Increasingly, more states are legalizing medical or recreational marijuana, but the laws vary from state to state. Specific legislation around hemp, marijuana, and CBD is in a constant of flux.
Cannabis laws in the United States are experiencing a tidal shift. Eleven states now have laws legalizing the use and possession of recreational marijuana for adults. And over half the states in the country have a comprehensive medical marijuana program. However, some forms of cannabis are still illegal at the federal level and specific legislation regarding hemp, marijuana, and cannabis can vary from state to state. So, where does that leave CBD?
On the federal level, CBD is legal. This change, which officially legalized hemp and all hemp-derived products like CBD, occurred in December 2018. But don’t automatically assume you’re in the clear when it comes to CBD. States can still pass their own regulations to ban hemp and CBD.
CBD’s legality can also be affected by how it was made and its intended use. Most CBD products are sourced from hemp which is legal in the majority of states. But CBD products can also be made from marijuana which remains illegal in many areas. And, in certain states, the legality of marijuana-based CBD could change depending on whether it’s used medically or recreationally.
Still, much of the news coverage focuses on marijuana. So, where does that leave CBD?
As of December 2018, CBD is legal nationwide, federally. That seems straightforward enough at first glance, but the legality of CBD in your state is likely a bit more complicated. It depends on which state you live in, and whether your particular CBD product was sourced from industrial hemp or marijuana.
While a majority of CBD products are sourced from hemp, they can also be sourced from marijuana, which contains a greater amount of THC. Recreational marijuana is only legal in ten states and Washington, D.C. Unless you live in one of those states, you need to be careful about where your CBD products are sourced from, or you could be breaking the law.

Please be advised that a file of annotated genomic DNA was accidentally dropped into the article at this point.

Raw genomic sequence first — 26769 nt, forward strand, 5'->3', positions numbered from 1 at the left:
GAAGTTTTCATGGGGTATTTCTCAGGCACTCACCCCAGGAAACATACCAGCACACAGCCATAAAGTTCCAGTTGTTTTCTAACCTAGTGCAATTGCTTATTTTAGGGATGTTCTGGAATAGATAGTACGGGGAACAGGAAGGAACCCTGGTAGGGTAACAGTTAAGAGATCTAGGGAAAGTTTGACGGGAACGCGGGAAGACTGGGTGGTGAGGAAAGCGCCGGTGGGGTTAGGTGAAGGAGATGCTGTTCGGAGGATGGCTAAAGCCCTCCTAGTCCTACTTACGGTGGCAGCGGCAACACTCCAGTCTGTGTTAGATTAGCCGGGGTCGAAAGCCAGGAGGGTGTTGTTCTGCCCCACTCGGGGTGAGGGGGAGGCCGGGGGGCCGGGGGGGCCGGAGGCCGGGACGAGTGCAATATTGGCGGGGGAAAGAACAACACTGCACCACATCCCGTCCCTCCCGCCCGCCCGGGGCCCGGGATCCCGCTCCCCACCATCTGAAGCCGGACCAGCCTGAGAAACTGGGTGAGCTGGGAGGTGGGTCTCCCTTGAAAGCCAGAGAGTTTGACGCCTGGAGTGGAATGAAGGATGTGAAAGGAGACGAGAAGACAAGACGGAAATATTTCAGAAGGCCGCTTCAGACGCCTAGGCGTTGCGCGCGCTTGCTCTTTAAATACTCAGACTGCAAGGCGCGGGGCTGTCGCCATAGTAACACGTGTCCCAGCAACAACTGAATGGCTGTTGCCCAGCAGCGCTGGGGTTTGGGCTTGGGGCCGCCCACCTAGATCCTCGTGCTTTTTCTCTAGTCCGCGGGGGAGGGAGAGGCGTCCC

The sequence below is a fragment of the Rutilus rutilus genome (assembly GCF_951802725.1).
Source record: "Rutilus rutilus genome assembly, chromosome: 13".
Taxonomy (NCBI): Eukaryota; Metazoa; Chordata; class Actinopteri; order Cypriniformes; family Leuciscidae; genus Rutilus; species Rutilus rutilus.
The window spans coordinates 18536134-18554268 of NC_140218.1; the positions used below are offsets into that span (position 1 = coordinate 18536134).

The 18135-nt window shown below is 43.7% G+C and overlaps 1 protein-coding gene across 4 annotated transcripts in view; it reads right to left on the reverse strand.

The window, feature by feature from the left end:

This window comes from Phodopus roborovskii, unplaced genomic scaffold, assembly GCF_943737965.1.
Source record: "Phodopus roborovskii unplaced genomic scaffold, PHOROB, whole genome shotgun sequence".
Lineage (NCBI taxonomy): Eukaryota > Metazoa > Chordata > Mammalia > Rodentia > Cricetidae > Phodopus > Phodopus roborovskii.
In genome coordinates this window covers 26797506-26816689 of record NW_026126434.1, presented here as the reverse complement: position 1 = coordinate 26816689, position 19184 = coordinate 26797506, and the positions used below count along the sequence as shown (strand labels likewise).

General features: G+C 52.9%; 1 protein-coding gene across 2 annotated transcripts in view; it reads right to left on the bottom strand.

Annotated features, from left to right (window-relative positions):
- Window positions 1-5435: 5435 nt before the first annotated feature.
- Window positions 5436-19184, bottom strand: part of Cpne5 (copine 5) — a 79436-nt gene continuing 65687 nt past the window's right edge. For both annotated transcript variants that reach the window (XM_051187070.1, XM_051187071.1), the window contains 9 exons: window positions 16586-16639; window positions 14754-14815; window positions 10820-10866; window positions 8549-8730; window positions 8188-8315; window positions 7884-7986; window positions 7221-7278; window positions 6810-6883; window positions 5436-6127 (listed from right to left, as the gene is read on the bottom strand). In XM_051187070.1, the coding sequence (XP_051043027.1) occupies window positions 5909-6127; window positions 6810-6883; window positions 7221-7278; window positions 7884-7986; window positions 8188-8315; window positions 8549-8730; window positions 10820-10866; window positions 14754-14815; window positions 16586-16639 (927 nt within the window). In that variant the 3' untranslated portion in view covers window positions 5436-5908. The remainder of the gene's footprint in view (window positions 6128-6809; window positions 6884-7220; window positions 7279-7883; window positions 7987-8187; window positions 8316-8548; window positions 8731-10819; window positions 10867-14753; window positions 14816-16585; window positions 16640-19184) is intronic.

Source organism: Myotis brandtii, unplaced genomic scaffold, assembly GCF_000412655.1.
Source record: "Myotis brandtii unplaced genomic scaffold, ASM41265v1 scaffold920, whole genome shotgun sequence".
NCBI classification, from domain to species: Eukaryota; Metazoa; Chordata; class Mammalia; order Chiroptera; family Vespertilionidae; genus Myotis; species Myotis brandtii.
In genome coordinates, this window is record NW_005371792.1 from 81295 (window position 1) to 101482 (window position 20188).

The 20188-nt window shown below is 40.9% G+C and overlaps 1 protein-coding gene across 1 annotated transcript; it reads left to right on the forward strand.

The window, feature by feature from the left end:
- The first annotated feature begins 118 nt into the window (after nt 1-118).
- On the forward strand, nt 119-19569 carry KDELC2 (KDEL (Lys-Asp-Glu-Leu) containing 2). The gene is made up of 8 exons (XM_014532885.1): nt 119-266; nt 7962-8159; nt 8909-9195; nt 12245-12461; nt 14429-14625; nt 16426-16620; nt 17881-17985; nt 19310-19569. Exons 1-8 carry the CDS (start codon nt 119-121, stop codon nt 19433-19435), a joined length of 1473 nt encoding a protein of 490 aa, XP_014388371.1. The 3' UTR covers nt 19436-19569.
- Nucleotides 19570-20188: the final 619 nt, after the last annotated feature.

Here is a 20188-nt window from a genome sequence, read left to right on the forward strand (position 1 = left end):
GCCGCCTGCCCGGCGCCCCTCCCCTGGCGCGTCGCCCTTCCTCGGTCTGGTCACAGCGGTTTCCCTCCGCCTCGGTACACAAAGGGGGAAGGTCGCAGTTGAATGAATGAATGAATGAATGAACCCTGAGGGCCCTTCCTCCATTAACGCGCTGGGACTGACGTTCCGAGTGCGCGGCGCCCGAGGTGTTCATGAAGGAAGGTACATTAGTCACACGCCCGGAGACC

In large part, if the CBD in question was derived from federally-legal hemp, you are in the clear. The only three states that pose an exception to this rule are Idaho, Nebraska and South Dakota.
Idaho is one of three states that has restrictions on all forms of cannabis, despite the 2018 Farm Bill legalizing industrial hemp on a federal level. The only exception is for pediatric patients with extreme forms of epilepsy—but even they are only permitted to be prescribed Epidiolex (a FDA-approved drug that contains CBD), rather than CBD oil itself.
Because Section 37-2701 of Idaho Code defines marijuana as “all parts of the plant of the genus Cannabis, regardless of species,” CBD is illegal in Idaho. This creates a significant gray area for citizens of Idaho who may only be using CBD legally if they are on federal ground. However, in 2015, Idaho’s attorney general ruled that CBD may be considered legal in the state if it meets a set of strict policy guidelines.
Nebraska does has an industrial hemp pilot program, but cannabis of all forms is highly restricted in this state. Currently, CBD is still included in the legal definition of marijuana under Nebraska’s Uniform Controlled Substances Act.
In 2015, Nebraska passed LB 390, which allowed CBD to be prescribed for individuals with intractable epilepsy, but only to patients accepted into the state Medical Cannabidiol Pilot Study. That study expired in 2019.
In preparation for that expiration date, the State Attorney General released a statement clarifying that because CBD is still classified as marijuana, the only other current legal exception for CBD products are drugs that have been approved by the FDA. To date, that only includes Epidiolex, a CBD oral spray for severe epilepsy.
Because CBD from industrial hemp is legal on a federal level, thanks to the 2018 Farm Bill, this leaves the current overall legal status of CBD in Nebraska murky at best.
Along with Idaho and Nebraska, South Dakota has the strictest laws on cannabis in the country. Possession of just 2 ounces or less is a misdemeanor with up to a 1 year prison sentence and a $2,000 fine. The state doesn’t have a medical marijuana program or an industrial hemp pilot program.
The bill also removed CBD from the definition of marijuana and reclassified it as a Schedule IV controlled substance, instead of Schedule I. However, that still criminalized CBD in a way that contradicts the federal legalization of CBD sourced from hemp. In January 2019, South Dakota’s Health and Human Services Committee passed an amendment that clarified that possession of hemp CBD, without a prescription, is legal.
This article is for informational purposes only. Consult your state’s Criminal Code or Agriculture Department for the most up-to-date information on regulation of CBD in your state.